Whenever we are making anything out of red lentils, 9 out of 10 times we have an empty fridge. It serves as an alarm bell for us indicating we need to go grocery shopping. Red split lentils is not only one of my favourites for the nutritional value, but to me  is like an old friend, always with you in hard times and you know ‘he’ will never disappoint. Hence this time, once again I did reach for ‘my best friend’ in a search for comfort food. Although normally I’d immediately think of some creamy coconut dahl or other Indian inspired dish to make, this time I did crave some sweet and sour flavours instead. As I’ve mentioned before,  the empty fridge meant I had limited ingredients to work with, but in the end the result was ABSOLUTELY wonderful.  Despite being rather late in the evening, we ended up having second helpings which I think says it all. 🙂

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RED SPLIT LETIL AND BLACK OLIVES SOUP

Ingredients:

1 cup of red split lentils

2 carrots (peeled and grated)

1 onion (finely chopped)

1 tin of chopped tomatoes (or 3 fresh tomatoes)

about 250 g pitted black olives (or any other you prefer)

2 garlic gloves

1/2 coriander seeds

2 tablespoons ketchup (or tomato purée)

Bay leaf

pinch of chilli

2 tablespoon table vinegar

1 teaspoon sugar

2 tablespoon olive oil

salt, pepper, parsley

Method:

1. Heat the oil in a large saucepan and fry the onion, carrots, coriander seeds, pinch of chilli over a low heat for about 10 minutes or until softened but not burnt. Add the garlic and fry for 1 more minute. Add the ketchup, chopped tomatoes, bay leaf and sugar, simmer for a few minutes.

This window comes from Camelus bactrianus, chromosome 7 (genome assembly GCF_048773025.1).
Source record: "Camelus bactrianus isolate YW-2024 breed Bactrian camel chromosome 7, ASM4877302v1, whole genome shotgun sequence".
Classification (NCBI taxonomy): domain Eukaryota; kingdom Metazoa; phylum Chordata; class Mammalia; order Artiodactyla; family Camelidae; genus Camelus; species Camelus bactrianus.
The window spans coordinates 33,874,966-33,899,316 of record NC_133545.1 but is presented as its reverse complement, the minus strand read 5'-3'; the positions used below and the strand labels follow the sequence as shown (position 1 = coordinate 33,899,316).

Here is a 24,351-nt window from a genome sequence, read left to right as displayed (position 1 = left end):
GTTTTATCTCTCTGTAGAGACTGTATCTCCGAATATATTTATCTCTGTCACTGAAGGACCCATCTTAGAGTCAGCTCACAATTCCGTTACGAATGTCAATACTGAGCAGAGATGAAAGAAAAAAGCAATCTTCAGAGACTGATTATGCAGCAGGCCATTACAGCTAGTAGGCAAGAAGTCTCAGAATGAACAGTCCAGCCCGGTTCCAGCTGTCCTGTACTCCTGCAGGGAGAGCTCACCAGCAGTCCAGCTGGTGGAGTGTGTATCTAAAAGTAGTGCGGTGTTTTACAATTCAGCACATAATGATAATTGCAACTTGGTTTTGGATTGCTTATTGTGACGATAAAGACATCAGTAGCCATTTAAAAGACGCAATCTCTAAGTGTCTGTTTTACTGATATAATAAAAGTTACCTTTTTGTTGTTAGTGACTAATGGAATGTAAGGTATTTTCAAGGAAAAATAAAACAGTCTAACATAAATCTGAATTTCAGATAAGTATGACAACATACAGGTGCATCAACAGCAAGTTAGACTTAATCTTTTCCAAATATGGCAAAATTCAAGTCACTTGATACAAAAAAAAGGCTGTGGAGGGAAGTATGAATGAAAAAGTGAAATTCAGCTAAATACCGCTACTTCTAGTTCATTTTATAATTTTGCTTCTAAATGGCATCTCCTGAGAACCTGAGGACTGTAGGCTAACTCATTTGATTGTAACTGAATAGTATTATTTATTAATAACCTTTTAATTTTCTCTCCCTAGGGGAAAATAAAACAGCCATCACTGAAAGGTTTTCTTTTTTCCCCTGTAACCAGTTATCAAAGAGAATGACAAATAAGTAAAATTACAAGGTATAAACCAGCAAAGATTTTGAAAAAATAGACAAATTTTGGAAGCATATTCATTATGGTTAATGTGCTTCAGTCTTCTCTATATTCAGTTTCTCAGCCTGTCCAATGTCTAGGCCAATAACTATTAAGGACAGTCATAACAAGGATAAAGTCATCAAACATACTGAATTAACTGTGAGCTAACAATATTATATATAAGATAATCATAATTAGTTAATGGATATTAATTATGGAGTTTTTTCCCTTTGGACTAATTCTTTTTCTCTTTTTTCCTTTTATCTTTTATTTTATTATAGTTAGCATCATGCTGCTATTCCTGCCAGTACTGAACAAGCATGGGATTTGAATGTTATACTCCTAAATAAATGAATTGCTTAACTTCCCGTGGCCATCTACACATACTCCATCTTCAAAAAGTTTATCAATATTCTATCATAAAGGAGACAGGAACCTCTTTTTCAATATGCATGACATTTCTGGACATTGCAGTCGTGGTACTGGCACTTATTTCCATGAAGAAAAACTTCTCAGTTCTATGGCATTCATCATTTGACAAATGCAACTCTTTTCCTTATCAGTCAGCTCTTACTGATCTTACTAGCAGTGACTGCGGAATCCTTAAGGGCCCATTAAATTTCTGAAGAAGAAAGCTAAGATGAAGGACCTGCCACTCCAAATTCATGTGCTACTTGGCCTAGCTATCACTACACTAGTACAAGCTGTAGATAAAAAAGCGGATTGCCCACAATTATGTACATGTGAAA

2. Rince red lentils and add into the pan, top up with the water (depends on consistency of soup you prefer, as for me, I like this version being quite thick), bring to the boil, then reduce the heat and continue to cook till lentils are ready.

3. Roughly chop the olives in halves, add them to the soup, add the vinegar, salt, pepper, check for seasoning and adjust it to your taste, garnish with chopped parsley. 

Sorrel Soup

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It is one of my favourite spring soups from my childhood. Deliciously tart, light but rich in vitamins soup, which is equally good hot or cold! The main ingredient of this soup of course, sorrel.

The sorrel leaves contain a set of vitamins and minerals – potassium, iron, copper, magnesium, sodium, fluorine, zinc.

The sorrel soup is usually prepared very quickly: the whole process takes no more than 20 minutes. What takes the longest is to make a stock (or you can use a ready made, if you wish). My personal preferences to make it stock. 

The main thing to remember is that sorrel cooks very quickly: to add it to the soup should be a few minutes before end of cooking.

SORREL SOUP

Ingredients:

4-5 (500g) potatoes 

2 carrots grated

1 medium yellow onion finely chopped

500 g sorrel

2 tablespoon olive oil

4-5 hard boiled eggs (cooked and roughly chopped)

3.5 litres water or stock

salt
spring onions 

Method:

1. If you are not using ready made stock, start with the cooking it first. I think the best stock for this soup is made from chicken or pork. This time I made the second one, simply by using a few pork chops on a bone, cook it until it boils in about 3 litres of water, then reduce the heat and simmer for about 40 minutes until pork is cooked and tender, and stock is rich and flavoursome. Fish the meat out and leave aside.

 

2. Potatoes cleaned, washed and cut into cubes. Add the potatoes in a saucepan with the prepared stock. Boil potatoes until tender.

3. Meanwhile, sauté the onion in olive oil till it tender, add the grated carrot, continue cooking until vegetable slightly golden, add to the soup.

3. Sort out and wash the sorrel, cut roughly. Add it to the soup, bring it to the boil and turn off the heat. Season to your taste.

4. Serve soup garnished with the chopped eggs, spring onion and generous dollop of sour cream.